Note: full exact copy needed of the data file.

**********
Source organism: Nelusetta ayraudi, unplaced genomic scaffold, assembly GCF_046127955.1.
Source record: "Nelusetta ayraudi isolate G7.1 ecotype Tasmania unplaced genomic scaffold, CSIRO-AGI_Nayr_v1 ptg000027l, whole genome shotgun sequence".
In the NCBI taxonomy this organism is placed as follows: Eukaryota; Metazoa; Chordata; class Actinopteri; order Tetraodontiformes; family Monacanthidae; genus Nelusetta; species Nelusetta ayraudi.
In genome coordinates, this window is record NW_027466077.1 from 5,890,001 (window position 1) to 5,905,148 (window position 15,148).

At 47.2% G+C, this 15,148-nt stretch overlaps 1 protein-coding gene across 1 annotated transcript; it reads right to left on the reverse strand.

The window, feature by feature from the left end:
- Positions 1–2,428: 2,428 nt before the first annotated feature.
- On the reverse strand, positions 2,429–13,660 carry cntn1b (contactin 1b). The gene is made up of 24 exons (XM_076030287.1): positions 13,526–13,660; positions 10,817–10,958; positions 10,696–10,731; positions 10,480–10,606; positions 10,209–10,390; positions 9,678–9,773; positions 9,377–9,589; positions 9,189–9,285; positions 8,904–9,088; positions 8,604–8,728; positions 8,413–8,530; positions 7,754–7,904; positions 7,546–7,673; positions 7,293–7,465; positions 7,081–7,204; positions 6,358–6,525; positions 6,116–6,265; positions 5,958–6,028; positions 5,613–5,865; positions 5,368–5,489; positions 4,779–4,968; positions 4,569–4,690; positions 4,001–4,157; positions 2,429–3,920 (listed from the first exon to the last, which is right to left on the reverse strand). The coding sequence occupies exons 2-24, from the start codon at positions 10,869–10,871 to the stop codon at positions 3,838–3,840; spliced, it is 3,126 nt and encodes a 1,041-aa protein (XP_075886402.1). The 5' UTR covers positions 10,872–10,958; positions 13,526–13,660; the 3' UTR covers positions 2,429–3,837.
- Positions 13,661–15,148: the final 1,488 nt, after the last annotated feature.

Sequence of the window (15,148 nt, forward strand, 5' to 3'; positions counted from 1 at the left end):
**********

Source organism: Nelusetta ayraudi, unplaced genomic scaffold, assembly GCF_046127955.1.
Source record: "Nelusetta ayraudi isolate G7.1 ecotype Tasmania unplaced genomic scaffold, CSIRO-AGI_Nayr_v1 ptg000027l, whole genome shotgun sequence".
In the NCBI taxonomy this organism is placed as follows: Eukaryota; Metazoa; Chordata; class Actinopteri; order Tetraodontiformes; family Monacanthidae; genus Nelusetta; species Nelusetta ayraudi.
In genome coordinates, this window is record NW_027466077.1 from 5,890,001 (window position 1) to 5,905,148 (window position 15,148).

At 47.2% G+C, this 15,148-nt stretch overlaps 1 protein-coding gene across 1 annotated transcript; it reads right to left on the reverse strand.

The window, feature by feature from the left end:
- Positions 1–2,428: 2,428 nt before the first annotated feature.
- On the reverse strand, positions 2,429–13,660 carry cntn1b (contactin 1b). The gene is made up of 24 exons (XM_076030287.1): positions 13,526–13,660; positions 10,817–10,958; positions 10,696–10,731; positions 10,480–10,606; positions 10,209–10,390; positions 9,678–9,773; positions 9,377–9,589; positions 9,189–9,285; positions 8,904–9,088; positions 8,604–8,728; positions 8,413–8,530; positions 7,754–7,904; positions 7,546–7,673; positions 7,293–7,465; positions 7,081–7,204; positions 6,358–6,525; positions 6,116–6,265; positions 5,958–6,028; positions 5,613–5,865; positions 5,368–5,489; positions 4,779–4,968; positions 4,569–4,690; positions 4,001–4,157; positions 2,429–3,920 (listed from the first exon to the last, which is right to left on the reverse strand). The coding sequence occupies exons 2-24, from the start codon at positions 10,869–10,871 to the stop codon at positions 3,838–3,840; spliced, it is 3,126 nt and encodes a 1,041-aa protein (XP_075886402.1). The 5' UTR covers positions 10,872–10,958; positions 13,526–13,660; the 3' UTR covers positions 2,429–3,837.
- Positions 13,661–15,148: the final 1,488 nt, after the last annotated feature.

Sequence of the window (15,148 nt, forward strand, 5' to 3'; positions counted from 1 at the left end):